Commentary

Schaub making Texans look good

Quarterbacks who take a lot of hits won't last, even if they aren't getting sacked every time, Mike Sando writes.

Originally Published: October 13, 2007
By Mike Sando | ESPN.com

The Houston Texans' running game has been stagnant without Ahman Green. Injuries are preventing the team's best player, receiver Andre Johnson, from playing freely. Veteran center Steve McKinney suffered a season-ending knee injury three weeks into the season.

This is a team with issues, but protecting the quarterback is not one of them. Opponents are hitting Matt Schaub once every 20 pass attempts, giving Houston the lowest rate of any team in the league. It's one of the surprises of this young NFL season. The Texans consider it a reminder that protecting the quarterback starts with the quarterback protecting himself.

"He has to be a guy who makes quick decisions and gets rid of the ball," offensive coordinator Mike Sherman said. "Some guys have no anticipation. Tom Brady does, Brett Favre does and I think Schaub is getting to be that way."

Sherman knows a quarterback can't prove much in five games. Defenses adjust once they become familiar with a young passer's tendencies. Schaub will face new challenges that way. But in considering the available indicators for evaluating an unproven quarterback's potential, the ability to make correct decisions quickly ranks near the top.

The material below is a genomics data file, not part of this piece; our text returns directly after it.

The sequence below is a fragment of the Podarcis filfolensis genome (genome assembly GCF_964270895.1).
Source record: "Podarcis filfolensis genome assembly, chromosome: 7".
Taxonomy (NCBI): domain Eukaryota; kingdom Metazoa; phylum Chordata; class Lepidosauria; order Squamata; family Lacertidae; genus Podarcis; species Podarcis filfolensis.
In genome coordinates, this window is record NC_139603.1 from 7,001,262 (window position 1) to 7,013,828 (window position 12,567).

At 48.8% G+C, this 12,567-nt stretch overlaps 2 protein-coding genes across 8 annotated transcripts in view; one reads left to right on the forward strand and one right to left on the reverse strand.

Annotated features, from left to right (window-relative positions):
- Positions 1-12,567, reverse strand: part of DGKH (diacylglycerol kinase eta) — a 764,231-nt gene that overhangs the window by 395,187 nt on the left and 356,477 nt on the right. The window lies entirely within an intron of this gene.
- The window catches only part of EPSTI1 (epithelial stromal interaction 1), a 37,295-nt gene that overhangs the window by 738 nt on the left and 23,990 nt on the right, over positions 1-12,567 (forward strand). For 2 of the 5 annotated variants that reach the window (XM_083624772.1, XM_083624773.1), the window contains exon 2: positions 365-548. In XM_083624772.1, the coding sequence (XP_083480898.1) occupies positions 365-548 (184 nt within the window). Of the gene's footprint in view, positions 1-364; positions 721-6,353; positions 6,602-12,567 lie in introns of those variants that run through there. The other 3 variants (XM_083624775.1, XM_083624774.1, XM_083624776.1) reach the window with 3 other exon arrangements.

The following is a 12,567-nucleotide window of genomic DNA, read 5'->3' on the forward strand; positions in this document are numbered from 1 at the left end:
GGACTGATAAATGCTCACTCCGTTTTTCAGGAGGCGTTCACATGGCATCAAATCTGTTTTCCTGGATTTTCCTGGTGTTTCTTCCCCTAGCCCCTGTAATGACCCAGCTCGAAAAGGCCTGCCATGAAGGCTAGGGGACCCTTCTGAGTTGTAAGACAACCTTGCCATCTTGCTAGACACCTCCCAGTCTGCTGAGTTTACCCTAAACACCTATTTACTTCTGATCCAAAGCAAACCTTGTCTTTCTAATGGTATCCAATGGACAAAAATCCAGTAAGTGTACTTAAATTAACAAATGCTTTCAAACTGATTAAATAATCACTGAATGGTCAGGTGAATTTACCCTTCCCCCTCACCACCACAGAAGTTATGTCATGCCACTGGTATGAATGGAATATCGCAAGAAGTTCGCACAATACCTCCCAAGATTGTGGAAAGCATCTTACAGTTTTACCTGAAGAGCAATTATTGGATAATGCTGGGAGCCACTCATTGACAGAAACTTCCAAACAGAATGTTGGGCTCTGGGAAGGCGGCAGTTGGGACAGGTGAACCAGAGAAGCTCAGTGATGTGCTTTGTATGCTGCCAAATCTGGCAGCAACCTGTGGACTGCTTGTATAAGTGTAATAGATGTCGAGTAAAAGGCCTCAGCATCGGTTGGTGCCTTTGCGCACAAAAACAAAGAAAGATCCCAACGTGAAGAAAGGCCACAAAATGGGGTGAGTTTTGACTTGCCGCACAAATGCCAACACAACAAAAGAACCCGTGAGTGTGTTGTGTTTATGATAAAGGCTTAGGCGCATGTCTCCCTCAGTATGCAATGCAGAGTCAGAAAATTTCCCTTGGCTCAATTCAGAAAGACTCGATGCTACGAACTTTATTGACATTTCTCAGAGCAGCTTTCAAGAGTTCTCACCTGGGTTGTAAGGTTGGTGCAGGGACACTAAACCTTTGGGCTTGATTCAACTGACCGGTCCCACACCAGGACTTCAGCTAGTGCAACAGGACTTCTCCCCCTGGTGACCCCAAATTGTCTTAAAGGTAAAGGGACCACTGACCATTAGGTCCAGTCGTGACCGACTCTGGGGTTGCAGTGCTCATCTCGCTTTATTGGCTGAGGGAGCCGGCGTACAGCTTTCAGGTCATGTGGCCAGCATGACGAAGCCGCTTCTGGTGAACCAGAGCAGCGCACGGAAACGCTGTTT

No franchise knows this better than the Texans do.

David Carr absorbed a league-high 249 sacks as Houston's starter from 2002 through last season. Sacks tell one part of the story. Quarterback hits tell another.

League stat crews began tracking QB hits last season, counting every time a defender knocked a quarterback off his feet. In 2006, a shared sack resulted in one QB hit. This season, a shared sack counts as two hits. Other small changes have broadened the definition, but the Texans have still reduced their hit numbers dramatically.

The category remains unofficial, but it's helpful in determining how quickly quarterbacks process information, and which ones could be more vulnerable to injuries than even sack numbers might suggest. Quarterbacks who take a lot of hits won't last, even if they aren't getting sacked every time.

St. Louis and Detroit have taken the most hits this season, 29 apiece. The Rams lost quarterback Marc Bulger last month. The Lions' Jon Kitna took eight hits from Washington last week.

Schaub has taken eight hits all season, fewest among quarterbacks with five games played. Carr took 18 hits during the first five weeks last season, even with a bye week.

Matt Schaub
Bob Levey/Getty ImagesMatt Schaub has helped make Houston's offensive line look good so far.
Quarterbacks don't need flashy 40-yard-dash times to avoid the rush. Mobile ones sometimes take more hits, holding the ball too long as they try to make plays with their legs.